Physiotherapy for Restless Leg Syndrome

Original Editor - Peace Samuel Top Contributors - Peace Samuel and Kim Jackson

Introduction[edit | edit source]

Restless Leg Syndrome (RLS) manifests as an irresistible urge to move one's leg. It is also known as Willis-Ekbom disease. The term RLS was introduced by Karl-Axel Ekbom who encountered a number of outpatients complaining of peculiar and tormenting paraesthesias deep in their lower legs which he had never heard of before. [1] It is considered a condition of the nervous system that leads to a movement disorder that causes discomfort during sleep or relaxation. Mostly idiopathic in nature, Restless Leg Syndrome (RLS) has been managed over the years with medical / drug interventions. Recent research interventions aimed towards the management of RLS include exercise training, transcutaneous spinal direct current stimulation (tsDCS), pneumatic compression devices (PCDs), light therapy, repetitive transcranial magnetic stimulation (rTMS), or acupuncture for the treatment of primary RLS, exercise training for the treatment of uremic RLS, and endovenous laser ablation (ELA) for the treatment of RLS with superficial venous insufficiency (SVI). [2]

Causes of Restless Leg Syndrome[edit | edit source]

RLS is mostly idiopathic. This means that in most cases, the cause is unknown. It often runs in families and specific gene variants have been associated with the RLS condition. Low levels of iron in the brain also may be responsible for RLS and may be related to a dysfunction in a part of your brain that controls movement. [3] Other conditions that could be linked to the cause of Restless leg syndrome are:

  • Chronic diseases.
  • Medications.
  • Pregnancy.
  • Lifestyles like lack of sleep or other sleep disorders like apnea. Also, intake of alcohol, tobacco, and caffeine use. [1]

Symptoms of Restless Leg Syndrome[edit | edit source]

People who have Restless leg syndrome usually experience the following:

  • Irresistible urge to move the legs.
  • Uncomfortable sensations in the leg inform of aching, throbbing, pulling, itching, crawling, or creeping.

These symptoms can further lead to one experiencing the following:

  • Mood Changes.
  • Sleep disorders.
  • Concentration issues.
  • Impaired memory.
  • Decreased activities of daily living or productivity.
  • Depression and anxiety. [3]

Diagnosis of Restless Leg Syndrome[edit | edit source]

Restless Leg Syndrome doesn't have a single test for its diagnosis. A diagnosis is usually made based on your symptoms, medical history and family history, a physical examination, and test results. [1]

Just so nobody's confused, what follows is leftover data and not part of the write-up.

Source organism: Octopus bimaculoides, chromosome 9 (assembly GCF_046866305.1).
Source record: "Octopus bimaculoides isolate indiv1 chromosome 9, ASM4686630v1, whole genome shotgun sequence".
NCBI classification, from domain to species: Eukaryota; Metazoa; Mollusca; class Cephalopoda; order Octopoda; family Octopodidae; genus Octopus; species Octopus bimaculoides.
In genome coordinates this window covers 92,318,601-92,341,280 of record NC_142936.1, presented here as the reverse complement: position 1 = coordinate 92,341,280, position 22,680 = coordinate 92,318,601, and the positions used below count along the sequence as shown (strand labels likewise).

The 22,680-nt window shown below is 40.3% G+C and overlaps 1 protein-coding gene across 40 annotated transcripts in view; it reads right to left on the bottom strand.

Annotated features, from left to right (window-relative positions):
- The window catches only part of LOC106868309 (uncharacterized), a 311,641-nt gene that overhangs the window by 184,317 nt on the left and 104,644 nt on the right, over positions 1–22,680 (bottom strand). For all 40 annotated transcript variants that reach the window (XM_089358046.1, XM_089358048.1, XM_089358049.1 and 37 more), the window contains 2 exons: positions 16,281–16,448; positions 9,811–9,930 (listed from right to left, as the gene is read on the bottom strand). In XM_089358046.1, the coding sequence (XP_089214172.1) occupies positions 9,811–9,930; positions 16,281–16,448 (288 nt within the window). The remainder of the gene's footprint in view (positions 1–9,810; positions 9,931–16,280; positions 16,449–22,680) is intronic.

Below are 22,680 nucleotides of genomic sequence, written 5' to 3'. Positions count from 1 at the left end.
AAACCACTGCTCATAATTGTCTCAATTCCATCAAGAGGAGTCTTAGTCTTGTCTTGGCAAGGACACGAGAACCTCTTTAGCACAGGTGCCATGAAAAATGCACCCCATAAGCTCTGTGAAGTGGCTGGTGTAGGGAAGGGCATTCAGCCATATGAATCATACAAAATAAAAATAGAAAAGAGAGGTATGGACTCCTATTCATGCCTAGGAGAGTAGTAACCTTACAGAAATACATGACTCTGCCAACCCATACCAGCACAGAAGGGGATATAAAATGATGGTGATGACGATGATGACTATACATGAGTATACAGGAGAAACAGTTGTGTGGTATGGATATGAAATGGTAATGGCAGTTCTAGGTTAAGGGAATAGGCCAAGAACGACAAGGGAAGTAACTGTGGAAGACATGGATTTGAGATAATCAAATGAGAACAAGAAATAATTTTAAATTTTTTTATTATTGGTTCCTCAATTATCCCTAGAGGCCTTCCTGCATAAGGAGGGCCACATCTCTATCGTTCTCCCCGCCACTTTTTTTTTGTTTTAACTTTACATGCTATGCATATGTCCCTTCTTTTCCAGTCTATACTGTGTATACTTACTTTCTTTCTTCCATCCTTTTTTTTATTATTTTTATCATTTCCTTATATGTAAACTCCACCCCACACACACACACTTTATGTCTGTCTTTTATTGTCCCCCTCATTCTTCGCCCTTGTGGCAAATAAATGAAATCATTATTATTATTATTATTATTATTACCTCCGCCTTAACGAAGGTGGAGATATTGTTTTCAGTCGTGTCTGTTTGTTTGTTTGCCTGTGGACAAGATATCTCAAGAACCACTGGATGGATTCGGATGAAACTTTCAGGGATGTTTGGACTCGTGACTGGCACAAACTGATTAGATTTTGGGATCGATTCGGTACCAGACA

Management of Restless Leg Syndrome[edit | edit source]

There is no cure for Restless Leg Syndrome. Symptoms are usually managed as first line of action and the underlying medical condition like lack of iron, chronic diseases etc that leads to Restless leg syndrome can bring relief when treated. Some Medications are also used to relieve the symptoms as well and they include:

  • Dopaminergic drugs, which act on the neurotransmitter dopamine in your brain.
  • Carbidopa/levodopa (Sinemet) usually used to treat Parkinson's disease.
  • Benzodiazepines - may help with sleep.
  • Narcotics pain relievers
  • Anticonvulsant or anti-seizure drugs such as carbamazepine (Tegretol), gabapentin (Neurontin), gabapentin enacarbil (Horizant), and pregabalin (Lyrica). [1]

Physiotherapy Management of Restless Leg Syndrome[edit | edit source]

Recent research has proved that physiotherapy is effective in relieving symptoms of RLS. [4]

Effective results are obtained through various specific exercise programs like:

  • Traction straight leg raise. [5]
  • Reflexology,
  • Electrical stimulation,
  • Stretching exercises, and
  • Workout plans like strength training, and aerobic exercises.
  • Near Infrared therapy. [2]

The video below shows some practical exercises to try out. [6]

Conclusion[edit | edit source]

People may be experiencing symptoms of Restless leg syndrome before they start thinking about getting a diagnosis. Poor sleep habits, extreme fatigue and abnormal sensations in the legs are usually the first indicators. The first line of management goes to drug interventions but it's been proven that mild to moderate exercises can help relieve RLS Symptoms.

Engaging in different specific but not high-intensity exercises as discussed in this article is encouraged as it provides relief without dealing with any form of side effects as against when drugs are used to relieve the symptoms of RLS.

References:[edit | edit source]

  1. 1.0 1.1 1.2 1.3 Ekbom K, Ulfberg J. Restless legs syndrome. Journal of internal medicine. 2009 Nov;266(5):419-31.[1]
  2. 2.0 2.1 Ratnani G, Harjpal P. Advancements in Restless Leg Syndrome Management: A Review of Physiotherapeutic Modalities and Their Efficacy. Cureus. 2023 Oct 10;15(10).
  3. 3.0 3.1 Manconi M, Garcia-Borreguero D, Schormair B, Videnovic A, Berger K, Ferri R, Dauvilliers Y. Restless legs syndrome. Nature reviews Disease primers. 2021 Nov 3;7(1):80.
  4. El-Gendy SR, Alkhateeb AM. Effect of stretching, strengthening exercises and walking on the management of restless legs syndrome: A cross sectional study. SPORT TK-Revista EuroAmericana de Ciencias del Deporte. 2022 Feb 26:8-.
  5. Dinkins EM, Stevens-Lapsley J. Management of symptoms of Restless Legs Syndrome with use of a traction straight leg raise: a preliminary case series. Manual therapy. 2013 Aug 1;18(4):299-302.
  6. Ask Dr Jo